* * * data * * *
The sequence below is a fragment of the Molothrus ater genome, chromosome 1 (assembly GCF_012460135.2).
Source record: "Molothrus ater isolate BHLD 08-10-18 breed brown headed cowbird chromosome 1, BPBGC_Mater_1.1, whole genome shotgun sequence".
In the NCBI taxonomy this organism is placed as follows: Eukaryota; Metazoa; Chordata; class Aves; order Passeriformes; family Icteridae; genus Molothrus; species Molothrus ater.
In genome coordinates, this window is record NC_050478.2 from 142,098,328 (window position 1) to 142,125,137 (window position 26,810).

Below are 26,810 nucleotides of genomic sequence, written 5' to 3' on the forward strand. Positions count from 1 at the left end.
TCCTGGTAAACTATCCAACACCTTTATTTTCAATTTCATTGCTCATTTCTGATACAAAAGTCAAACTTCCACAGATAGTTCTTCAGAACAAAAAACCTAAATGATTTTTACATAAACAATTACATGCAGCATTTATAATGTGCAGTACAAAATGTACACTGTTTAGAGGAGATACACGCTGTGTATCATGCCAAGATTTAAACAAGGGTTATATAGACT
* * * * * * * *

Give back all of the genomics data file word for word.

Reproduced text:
The sequence below is a fragment of the Molothrus ater genome, chromosome 1 (assembly GCF_012460135.2).
Source record: "Molothrus ater isolate BHLD 08-10-18 breed brown headed cowbird chromosome 1, BPBGC_Mater_1.1, whole genome shotgun sequence".
In the NCBI taxonomy this organism is placed as follows: Eukaryota; Metazoa; Chordata; class Aves; order Passeriformes; family Icteridae; genus Molothrus; species Molothrus ater.
In genome coordinates, this window is record NC_050478.2 from 142,098,328 (window position 1) to 142,125,137 (window position 26,810).

Below are 26,810 nucleotides of genomic sequence, written 5' to 3' on the forward strand. Positions count from 1 at the left end.
TCCTGGTAAACTATCCAACACCTTTATTTTCAATTTCATTGCTCATTTCTGATACAAAAGTCAAACTTCCACAGATAGTTCTTCAGAACAAAAAACCTAAATGATTTTTACATAAACAATTACATGCAGCATTTATAATGTGCAGTACAAAATGTACACTGTTTAGAGGAGATACACGCTGTGTATCATGCCAAGATTTAAACAAGGGTTATATAGACT